With Web services bringing together an array of different users, applications and services, their interactions must be choreographed, so the World Wide Web Consortium (W3C) has published the first in a series of drafts for the Web Services Choreography Description Language, Version 1.0 (WS-CDL).
The consortium, created to leverage the Web through common protocols to promote evolution and interoperability, said WS-CDL will provide a set of rules governing how different components can act together and in what sequence for a flexible, systemic view of the process.
W3C spokesperson Janet Daly told TechNewsworld that the consortium hopes to release at least two more drafts of WS-CDL and put out a last call for input by the end of the year.
“That’s fast, but the group is ambitious,” Daly said.
The W3C said the WS-CDL is needed to complement end-point languages, such as Business Process Execution Language (BPEL) and Java, providing them with the global model required to ensure that end-point behavior, also described as “rules of engagement,” is consistent across cooperating services.
Daly said that whereas BPEL and Java are complete programming languages, WS-CDL is simply a choreography description language.
“They’re both very important,” she said. “BPEL/Java directs individual behavior at one point in the multipoint transaction. CDL dictates how they move together, whether they can do so in parallel, what needs to happen first before something else can happen and those kinds of things.”
She used the analogy of professional dance, in which executed steps are dictated by BPEL or Java as individual dancers, with WS-CDL describing the dance and how the different dancers interact with one another. The “choreography” name for the Web services language actually comes from that analogy, according to Daly.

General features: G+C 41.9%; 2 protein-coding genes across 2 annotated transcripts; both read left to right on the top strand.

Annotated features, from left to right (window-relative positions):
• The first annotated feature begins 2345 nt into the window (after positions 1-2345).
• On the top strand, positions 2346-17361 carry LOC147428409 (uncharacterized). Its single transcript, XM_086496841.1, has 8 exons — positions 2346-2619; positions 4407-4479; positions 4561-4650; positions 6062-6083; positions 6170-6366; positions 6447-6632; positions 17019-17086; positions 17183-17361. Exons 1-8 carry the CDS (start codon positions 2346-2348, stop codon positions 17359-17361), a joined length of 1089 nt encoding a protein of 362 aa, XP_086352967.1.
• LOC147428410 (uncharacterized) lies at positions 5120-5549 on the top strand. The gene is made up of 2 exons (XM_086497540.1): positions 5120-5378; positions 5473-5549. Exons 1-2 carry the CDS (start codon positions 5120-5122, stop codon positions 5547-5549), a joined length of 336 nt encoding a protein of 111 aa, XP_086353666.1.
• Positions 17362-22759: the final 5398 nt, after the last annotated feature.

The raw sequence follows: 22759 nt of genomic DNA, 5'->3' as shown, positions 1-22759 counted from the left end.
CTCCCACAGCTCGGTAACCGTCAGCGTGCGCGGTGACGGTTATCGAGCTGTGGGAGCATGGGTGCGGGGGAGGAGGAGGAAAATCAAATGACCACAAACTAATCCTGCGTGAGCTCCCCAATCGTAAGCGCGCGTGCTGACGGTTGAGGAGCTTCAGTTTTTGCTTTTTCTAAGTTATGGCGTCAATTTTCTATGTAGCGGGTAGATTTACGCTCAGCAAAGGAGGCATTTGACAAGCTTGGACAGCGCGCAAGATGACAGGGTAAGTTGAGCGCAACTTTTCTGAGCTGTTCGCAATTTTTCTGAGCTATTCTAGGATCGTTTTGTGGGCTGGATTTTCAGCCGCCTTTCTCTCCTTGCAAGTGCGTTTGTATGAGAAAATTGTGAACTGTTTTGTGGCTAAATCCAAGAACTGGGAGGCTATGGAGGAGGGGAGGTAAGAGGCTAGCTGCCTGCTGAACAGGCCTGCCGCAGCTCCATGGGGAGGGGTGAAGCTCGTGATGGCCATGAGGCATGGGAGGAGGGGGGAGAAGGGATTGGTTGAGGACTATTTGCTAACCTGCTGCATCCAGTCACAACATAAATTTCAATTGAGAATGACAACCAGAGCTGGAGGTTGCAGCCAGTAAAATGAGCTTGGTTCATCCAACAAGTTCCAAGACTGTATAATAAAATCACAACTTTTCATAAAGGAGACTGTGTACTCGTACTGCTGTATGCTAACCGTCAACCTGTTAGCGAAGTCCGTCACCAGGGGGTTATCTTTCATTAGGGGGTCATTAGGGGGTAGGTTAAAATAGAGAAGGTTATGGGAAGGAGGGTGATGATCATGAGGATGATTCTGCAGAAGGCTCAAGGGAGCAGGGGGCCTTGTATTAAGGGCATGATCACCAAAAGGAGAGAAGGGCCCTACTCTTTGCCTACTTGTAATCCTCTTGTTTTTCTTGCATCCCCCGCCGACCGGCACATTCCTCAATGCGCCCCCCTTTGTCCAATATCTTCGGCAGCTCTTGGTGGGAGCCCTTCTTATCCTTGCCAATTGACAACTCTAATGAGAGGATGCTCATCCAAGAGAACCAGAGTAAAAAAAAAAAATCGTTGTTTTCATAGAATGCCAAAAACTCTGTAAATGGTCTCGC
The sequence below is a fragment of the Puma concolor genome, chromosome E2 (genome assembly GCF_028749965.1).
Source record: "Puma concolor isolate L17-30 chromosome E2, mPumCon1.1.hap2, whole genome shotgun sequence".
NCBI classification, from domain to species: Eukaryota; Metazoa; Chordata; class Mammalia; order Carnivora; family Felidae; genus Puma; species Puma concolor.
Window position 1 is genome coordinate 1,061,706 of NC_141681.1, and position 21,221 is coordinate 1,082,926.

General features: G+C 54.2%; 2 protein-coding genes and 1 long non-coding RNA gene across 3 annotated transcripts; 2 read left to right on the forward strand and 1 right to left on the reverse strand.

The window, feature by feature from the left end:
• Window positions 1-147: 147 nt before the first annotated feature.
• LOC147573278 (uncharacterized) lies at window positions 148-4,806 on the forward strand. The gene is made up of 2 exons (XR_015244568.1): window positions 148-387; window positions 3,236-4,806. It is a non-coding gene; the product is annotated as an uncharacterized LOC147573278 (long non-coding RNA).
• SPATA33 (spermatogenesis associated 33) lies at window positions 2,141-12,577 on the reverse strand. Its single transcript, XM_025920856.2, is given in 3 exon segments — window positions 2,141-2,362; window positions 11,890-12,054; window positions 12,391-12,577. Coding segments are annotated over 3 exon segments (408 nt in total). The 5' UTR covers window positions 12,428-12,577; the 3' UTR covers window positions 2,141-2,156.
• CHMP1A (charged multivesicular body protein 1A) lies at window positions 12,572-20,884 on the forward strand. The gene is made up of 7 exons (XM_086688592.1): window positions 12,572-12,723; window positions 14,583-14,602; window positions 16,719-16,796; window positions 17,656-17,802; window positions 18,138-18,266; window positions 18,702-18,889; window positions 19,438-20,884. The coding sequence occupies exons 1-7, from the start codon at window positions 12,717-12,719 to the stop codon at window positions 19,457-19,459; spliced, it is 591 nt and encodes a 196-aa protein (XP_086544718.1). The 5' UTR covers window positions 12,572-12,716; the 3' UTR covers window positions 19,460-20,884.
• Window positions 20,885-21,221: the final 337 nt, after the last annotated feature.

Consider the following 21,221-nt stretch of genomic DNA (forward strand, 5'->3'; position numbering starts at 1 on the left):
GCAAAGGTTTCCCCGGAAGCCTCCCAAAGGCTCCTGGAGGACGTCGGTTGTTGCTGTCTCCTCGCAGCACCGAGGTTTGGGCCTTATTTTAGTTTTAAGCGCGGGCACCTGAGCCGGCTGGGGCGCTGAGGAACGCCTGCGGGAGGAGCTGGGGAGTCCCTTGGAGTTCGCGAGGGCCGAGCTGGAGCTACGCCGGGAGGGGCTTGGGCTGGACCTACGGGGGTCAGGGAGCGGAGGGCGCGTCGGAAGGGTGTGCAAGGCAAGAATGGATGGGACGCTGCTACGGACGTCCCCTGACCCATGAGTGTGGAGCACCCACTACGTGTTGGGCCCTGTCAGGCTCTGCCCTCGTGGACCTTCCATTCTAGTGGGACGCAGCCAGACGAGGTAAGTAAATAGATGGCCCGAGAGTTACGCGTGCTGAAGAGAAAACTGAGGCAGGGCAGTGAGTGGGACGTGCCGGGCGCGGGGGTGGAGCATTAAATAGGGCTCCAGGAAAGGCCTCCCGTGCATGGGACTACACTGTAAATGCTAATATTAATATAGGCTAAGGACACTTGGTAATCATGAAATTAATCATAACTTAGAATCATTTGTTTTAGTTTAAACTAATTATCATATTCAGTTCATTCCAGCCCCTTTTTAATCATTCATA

Web Services March
Yankee Group senior analyst Dana Gardner said standards, interoperability and adoption of Web services all rely on each other, but he added that the standards are presently most important.
“Web services really depends on interoperability, and that comes from standards, so it’s really an ongoing march. You never really reach the destination, but you get closer,” Gardner told TechNewsWorld.
The analyst added that choreography and the ability to assemble services into a business process or workflow or aggregated interface represents the next level for Web services.
Help Instead of Hype
The W3C’s Daly said that after suffering from overly aggressive Web-services marketing from some vendors, customers now are driving the embrace of open standards and the refusal to work with proprietary ones.
“With the hype dying down, there’s more input from users, and that means things are better matched to what’s developing,” Daly said.
She said that although it will still take time to deal completely with such issues as security in Web services, the W3C is seeing more stability in its specs and is benefiting from more input from various companies and communities.
Gardner said that while there is some rivalry among various Web services specifications and standards, it is too soon in the evolution of the technology to know exactly where the different standards will settle.
“BPEL and CDL are really at a point where they are pieces of a puzzle that may not fit together well yet,” he said. “These are complex undertakings, and they involve a lot of different technologies and players.
“There’ll be an iterative approach to making this stuff behave well in concert,” he added.